Contact Information


  • Division Secretary


    General Questions
    Phone: 404.727.7423
    Fax: 404.727.3212
    Email Us

  • Customer Service


    Billing
    Phone: 404.727.8395
    Fax: 404.727.8762
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  • Animal Orders & Transfers
    Phone: 404.727.7426
    Fax: 404.727.8762
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    Smartkeys Add/Modify
    Phone: 404.727.7426
    Phone: 404.727.3210
    Fax: 404.727.8762
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  • Facility Access


    Normal Business Hours

    (Monday thru Friday, 8AM - 5PM)


    Phone: 404.727.8991

    After Normal Business Hours

    (Weekends, Holidays & After Hours: 5PM - 8AM)


    Phone: 404.727.6111

  • Animal Care & Husbandry


    Normal Business Hours

    (Monday thru Friday, 8AM - 5PM)


    Phone: 404.727.2955

  • Veterinary Medical Needs


    Normal Business Hours

    (Monday thru Friday, 8AM - 5PM)


    Phone: 404.727.3248

  • After Normal Business Hours

    (Weekends, Holidays & After Hours: 5PM - 8AM)


    Phone: 404.727.6111


Postal Mailing Address


  • 615 Michael Street
    Whitehead Biomedical Research Bldg
    Suite G-02
    Atlanta, GA 30322
    MAILSTOP: 1941-001-1AA

  • Business Hours

  • Monday - Friday
    8:00AM - 5:00PM




Surgical Resources


Guidelines for Aseptic Survival Surgery on Rodents



Suture Materials and Wound Closure



Proper would closure is essential to avoid wound dehiscence and subsequent infection. Surgery in which a body cavity is entered, e.g., laparotomy or thoracotomy, requires at minimum a two layer closure in which the body wall is closed separately from the skin. This technique greatly reduces the potential for evisceration or pneumothorax following a laparotomy or thoracotomy. The choice of suture pattern may also affect surgical outcome. Although a continuous suture pattern may be used for body wall closure in rodents, skin closure requires the use of either a simple interrupted pattern or sterilized wound clips.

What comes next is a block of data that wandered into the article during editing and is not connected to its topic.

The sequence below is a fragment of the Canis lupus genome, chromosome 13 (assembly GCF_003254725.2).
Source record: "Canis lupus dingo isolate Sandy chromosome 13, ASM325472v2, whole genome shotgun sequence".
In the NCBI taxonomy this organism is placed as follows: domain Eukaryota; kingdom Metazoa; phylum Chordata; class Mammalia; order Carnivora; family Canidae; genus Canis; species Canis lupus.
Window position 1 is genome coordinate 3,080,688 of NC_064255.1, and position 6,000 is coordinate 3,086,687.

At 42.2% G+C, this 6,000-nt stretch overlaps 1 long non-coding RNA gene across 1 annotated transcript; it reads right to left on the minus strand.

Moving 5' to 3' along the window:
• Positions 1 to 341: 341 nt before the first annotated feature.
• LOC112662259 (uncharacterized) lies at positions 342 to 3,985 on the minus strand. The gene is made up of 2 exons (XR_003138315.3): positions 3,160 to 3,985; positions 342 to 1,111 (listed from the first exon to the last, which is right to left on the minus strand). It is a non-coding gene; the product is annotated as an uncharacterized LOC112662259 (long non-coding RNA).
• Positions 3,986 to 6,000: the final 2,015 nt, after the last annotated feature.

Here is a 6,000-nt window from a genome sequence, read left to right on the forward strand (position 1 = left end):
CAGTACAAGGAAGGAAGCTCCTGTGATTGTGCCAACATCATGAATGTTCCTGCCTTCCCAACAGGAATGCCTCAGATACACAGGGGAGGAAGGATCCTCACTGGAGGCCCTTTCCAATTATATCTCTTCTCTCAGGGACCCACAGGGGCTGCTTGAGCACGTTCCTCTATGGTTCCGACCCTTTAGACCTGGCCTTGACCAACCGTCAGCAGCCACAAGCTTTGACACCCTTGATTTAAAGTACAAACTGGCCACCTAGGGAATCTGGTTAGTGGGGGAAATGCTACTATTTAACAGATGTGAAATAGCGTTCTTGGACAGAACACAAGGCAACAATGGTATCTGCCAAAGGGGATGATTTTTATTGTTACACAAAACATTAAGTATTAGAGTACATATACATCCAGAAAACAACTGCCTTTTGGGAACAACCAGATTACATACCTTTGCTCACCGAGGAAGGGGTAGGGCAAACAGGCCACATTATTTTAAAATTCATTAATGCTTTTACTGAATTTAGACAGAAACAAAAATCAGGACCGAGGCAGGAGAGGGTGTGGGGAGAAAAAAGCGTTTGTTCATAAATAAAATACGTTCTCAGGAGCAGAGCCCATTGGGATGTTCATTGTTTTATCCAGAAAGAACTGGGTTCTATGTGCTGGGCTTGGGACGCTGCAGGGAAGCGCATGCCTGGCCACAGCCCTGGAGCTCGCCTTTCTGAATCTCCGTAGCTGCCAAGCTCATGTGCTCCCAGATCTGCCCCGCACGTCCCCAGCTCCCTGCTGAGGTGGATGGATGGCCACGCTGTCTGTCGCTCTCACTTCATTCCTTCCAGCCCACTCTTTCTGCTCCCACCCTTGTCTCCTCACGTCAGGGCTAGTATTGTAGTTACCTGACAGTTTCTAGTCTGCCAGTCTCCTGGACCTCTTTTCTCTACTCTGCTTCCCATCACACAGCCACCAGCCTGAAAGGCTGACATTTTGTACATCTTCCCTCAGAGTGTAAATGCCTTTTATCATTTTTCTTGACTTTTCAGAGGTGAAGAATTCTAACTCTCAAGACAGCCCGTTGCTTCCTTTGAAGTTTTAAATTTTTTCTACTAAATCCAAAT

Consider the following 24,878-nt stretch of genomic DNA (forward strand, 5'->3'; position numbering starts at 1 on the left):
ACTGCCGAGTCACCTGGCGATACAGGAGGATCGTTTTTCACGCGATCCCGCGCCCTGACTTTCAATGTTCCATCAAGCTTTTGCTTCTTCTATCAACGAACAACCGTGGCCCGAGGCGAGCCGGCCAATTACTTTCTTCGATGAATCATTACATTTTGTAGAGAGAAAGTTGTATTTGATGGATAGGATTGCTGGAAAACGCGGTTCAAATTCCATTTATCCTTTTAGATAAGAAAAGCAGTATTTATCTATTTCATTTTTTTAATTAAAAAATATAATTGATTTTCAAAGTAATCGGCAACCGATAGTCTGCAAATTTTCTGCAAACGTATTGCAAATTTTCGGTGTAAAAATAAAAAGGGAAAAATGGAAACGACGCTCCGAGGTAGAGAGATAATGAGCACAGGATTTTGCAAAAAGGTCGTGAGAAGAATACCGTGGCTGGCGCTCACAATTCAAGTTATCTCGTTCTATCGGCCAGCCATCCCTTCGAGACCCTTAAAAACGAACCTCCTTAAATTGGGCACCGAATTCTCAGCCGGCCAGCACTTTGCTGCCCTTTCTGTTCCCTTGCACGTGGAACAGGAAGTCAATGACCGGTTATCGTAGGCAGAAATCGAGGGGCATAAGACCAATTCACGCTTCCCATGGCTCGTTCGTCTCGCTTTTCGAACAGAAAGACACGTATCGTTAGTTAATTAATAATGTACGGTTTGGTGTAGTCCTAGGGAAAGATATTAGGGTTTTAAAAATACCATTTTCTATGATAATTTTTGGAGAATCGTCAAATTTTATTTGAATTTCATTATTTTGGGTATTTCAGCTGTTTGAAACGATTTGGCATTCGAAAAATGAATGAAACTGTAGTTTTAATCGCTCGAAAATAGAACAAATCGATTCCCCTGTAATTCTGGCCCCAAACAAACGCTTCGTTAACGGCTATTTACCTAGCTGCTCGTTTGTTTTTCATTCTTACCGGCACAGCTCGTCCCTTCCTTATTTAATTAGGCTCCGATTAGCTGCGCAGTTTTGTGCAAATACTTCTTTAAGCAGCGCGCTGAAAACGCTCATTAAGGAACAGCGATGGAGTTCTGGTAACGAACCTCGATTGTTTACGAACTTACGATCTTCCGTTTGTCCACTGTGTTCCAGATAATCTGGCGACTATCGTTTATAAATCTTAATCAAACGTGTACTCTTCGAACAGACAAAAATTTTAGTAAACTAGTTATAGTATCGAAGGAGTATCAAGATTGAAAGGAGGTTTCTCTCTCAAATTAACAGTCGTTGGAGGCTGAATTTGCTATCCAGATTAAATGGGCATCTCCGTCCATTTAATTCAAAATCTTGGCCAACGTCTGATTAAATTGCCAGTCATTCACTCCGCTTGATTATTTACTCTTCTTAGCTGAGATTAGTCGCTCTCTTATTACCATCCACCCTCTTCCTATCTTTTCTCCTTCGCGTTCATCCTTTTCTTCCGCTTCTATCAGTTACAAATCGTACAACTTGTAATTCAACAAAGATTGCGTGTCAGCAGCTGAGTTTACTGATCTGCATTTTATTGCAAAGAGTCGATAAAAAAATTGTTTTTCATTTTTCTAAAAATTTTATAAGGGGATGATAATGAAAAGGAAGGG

Selection and use of appropriate suture materials is imperative for successful wound closure and healing. Sutures are either absorbable or non-absorbable, depending on the materials from which they are manufactured. Sutures are made from natural materials such as silk, cotton or catgut; or synthetics such as nylon, polyglactin, or stainless steel. For survival surgical manipulations, it is imperative that suture materials are sterile at the time of use, since they are a foreign material and provide a substrate where bacteria may proliferate.




For routine surgical procedures in rodents, commercial suture materials with swaged (attached) needled in sterile packets are ideal. Materials should be selected that are of the correct size, tensile strength, and handling characteristics for the intended procedure and animal species. For small animals, a 3-0 suture thickness or smaller is best. Cutting and reverse-cutting needles have sharp edges and are best used for skin suturing. Non-cutting taper and round needles are used for suturing easily torn tissues such as peritoneum, muscle or intestine. For ligation of vessels or suturing of tissues other than the skin, an absorbably material such as Vicryl®, Dexon®, PDS®, or Maxon® should be used.




Silk is a non-absorbable braided suture material that can acuse tissue reactions and may wick microorganisms into the wound. It is not recommended for skin closure. Rodents may gnaw at externalized sutures, so a buried suture line (subcuticular sutures) or stainless steel wound clips/staples are recommended for skin closure. Wound clips, as with sutures, should be removed between 10-14 days after placement.




See also: the following links for postoperative care and record-keeping.